2. Some surveys used by Naviance were intended to be filled out by students under the supervision of a parent. Will parents have access to student accounts?

3. How will students who opt out of Naviance be accommodated? How will this work if Naviance is part of a planned curriculum? For families who object to their student’s participation with Naviance, will a counselor be made available to help students navigate the last two years of high school.

4. How will opting out be handled with courses such as career essentials?

5. Does answering/ using different surveys change the data sharing agreement signed between the district and Naviance? What data is being shared (or made available for access via API’s ) and with whom?

6. What platforms ( such as Google Suite, Clever ) have access to Naviance? Does Naviance also have access to the data collected in Google Suite, Clever, and other platforms?

7. Is Naviance interoperable with other platforms and software used by Seattle Public Schools? Will parents be informed of what data is being shared and with what programs?

8. Is Seattle Public Schools willing to put in writing that it holds student personality tests and other sensitive data collected by Naviance and does not share it and will be liable for any breaches or misuse?

9. Is Seattle Public Schools willing to make transparent what algorithms and weighted factors are used to put students on specific career tracts? Is Naviance willing to share this information?

I started the conversation casually, moved on to the questions, without recording their answers and then moved into a friendly discussion of the larger issues at stake. Mr. Perkins has committed to sending me written answers to these questions, but since the opt out window only runs until 9/19, I decided to write a blog post about our conversation now while it’s still fresh. Incidentally the College & Career Readiness team has set up five regional Naviance Information Sessions but to date they have been poorly publicized and offered only from 5:30-6:30, which is a tricky for many families.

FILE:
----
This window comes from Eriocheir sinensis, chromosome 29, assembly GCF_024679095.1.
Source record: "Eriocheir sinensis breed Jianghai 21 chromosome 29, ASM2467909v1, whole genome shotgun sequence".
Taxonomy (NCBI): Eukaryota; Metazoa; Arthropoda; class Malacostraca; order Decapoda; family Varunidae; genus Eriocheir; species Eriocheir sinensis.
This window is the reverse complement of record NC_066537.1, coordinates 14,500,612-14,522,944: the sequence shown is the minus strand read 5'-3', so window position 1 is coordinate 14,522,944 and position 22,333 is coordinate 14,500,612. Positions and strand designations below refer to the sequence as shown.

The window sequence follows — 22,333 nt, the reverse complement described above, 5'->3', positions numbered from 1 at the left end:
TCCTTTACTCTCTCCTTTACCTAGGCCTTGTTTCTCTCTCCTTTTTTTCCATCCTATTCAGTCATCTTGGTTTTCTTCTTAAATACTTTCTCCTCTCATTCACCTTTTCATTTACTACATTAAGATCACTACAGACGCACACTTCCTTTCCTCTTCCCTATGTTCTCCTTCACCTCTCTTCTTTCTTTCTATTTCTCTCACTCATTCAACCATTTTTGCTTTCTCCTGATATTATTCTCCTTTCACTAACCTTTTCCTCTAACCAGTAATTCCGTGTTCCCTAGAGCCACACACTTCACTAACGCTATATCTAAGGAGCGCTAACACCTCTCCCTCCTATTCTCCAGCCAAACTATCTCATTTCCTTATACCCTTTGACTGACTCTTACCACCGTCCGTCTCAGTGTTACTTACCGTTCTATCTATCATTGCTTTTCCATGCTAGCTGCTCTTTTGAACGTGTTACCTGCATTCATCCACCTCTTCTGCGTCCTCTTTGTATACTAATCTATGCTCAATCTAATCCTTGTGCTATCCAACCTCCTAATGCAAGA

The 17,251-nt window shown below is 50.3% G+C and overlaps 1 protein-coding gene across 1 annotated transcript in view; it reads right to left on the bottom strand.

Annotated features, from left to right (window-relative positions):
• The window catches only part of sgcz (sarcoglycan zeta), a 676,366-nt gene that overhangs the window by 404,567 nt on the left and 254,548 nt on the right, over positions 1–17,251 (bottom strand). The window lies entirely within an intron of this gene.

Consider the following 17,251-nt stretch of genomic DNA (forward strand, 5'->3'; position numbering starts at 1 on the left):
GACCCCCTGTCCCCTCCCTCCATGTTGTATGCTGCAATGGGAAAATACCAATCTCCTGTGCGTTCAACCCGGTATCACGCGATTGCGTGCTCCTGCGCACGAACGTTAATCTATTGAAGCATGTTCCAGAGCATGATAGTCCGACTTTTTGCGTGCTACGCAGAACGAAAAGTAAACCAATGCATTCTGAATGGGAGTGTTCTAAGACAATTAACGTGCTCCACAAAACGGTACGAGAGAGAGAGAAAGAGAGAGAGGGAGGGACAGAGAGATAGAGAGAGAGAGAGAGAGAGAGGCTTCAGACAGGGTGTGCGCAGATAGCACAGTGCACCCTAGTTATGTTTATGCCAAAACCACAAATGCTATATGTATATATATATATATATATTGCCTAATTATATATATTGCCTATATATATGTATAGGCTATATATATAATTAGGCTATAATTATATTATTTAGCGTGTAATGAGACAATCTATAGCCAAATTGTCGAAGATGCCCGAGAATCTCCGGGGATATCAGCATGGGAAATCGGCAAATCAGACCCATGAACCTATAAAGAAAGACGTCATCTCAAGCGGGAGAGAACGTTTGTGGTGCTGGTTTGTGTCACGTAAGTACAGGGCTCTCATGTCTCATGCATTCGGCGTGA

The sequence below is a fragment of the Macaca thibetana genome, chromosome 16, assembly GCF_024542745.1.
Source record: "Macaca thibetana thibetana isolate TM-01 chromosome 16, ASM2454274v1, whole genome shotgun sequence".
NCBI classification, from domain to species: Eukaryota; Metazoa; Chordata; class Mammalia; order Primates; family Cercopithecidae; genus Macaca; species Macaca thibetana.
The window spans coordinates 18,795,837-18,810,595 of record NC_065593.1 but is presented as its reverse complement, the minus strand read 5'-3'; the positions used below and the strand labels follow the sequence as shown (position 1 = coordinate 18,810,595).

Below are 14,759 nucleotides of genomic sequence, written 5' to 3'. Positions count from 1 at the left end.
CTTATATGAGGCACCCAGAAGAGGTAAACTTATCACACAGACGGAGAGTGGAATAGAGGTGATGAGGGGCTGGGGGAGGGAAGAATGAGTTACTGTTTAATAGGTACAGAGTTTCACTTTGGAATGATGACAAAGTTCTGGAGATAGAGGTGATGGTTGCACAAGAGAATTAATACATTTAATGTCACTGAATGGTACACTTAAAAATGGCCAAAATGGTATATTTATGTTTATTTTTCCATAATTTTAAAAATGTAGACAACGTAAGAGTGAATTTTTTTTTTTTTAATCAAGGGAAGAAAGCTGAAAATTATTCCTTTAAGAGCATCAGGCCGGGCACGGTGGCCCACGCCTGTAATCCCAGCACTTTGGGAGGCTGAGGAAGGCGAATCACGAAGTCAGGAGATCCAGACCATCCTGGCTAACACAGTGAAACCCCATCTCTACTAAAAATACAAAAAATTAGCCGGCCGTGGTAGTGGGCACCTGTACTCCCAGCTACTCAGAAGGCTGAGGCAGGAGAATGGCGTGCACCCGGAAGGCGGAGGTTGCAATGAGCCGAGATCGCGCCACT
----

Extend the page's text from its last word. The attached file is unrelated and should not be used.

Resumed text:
A few things I learned at the beginning of my meeting on speaker phone with Caleb Perkins and Krista Rillo were that SPS paid a little over $600,000 total to Hobson for the use of Naviance for three years. The district paid for Naviance using a voter approved technology levy. The district believes their legal team has thoroughly vetted the contract and has stiff penalties in place for any future theoretical data breach.

The district has designed a scope and sequence of how to use Naviance with a focus on 11th and 12th grade but actual implementation will be left school to school. Once parents have forfeited their chance to opt out there will not be any other chances to give consent for certain portions. They told me it is an all in system with individual schools being left to make decisions about how they will accommodate students who opt out. In addition to The Source, families can also opt out by informing their school office. I gave strong feedback that these were not enough options. Not all families feel comfortable working with their school office and not all school office staff are going to welcome opt outs. I gave the example of how differently SBAC opt outs are handled school to school. At my daughters’ school, it was seen as no big deal with as many as 10% of our students opting out of standardized testing. But other schools are much more hostile to test refusers. At nearby Denny Middle School there was a school carnival that only students who had taken the SBAC could attend and other friends around the district reported having principals want to schedule parent conferences in response to their opt out emails. These parents were then strongly encouraged to have their students take the SBAC. I suggested publicizing a phone number that parents could call directly to opt out of Naviance.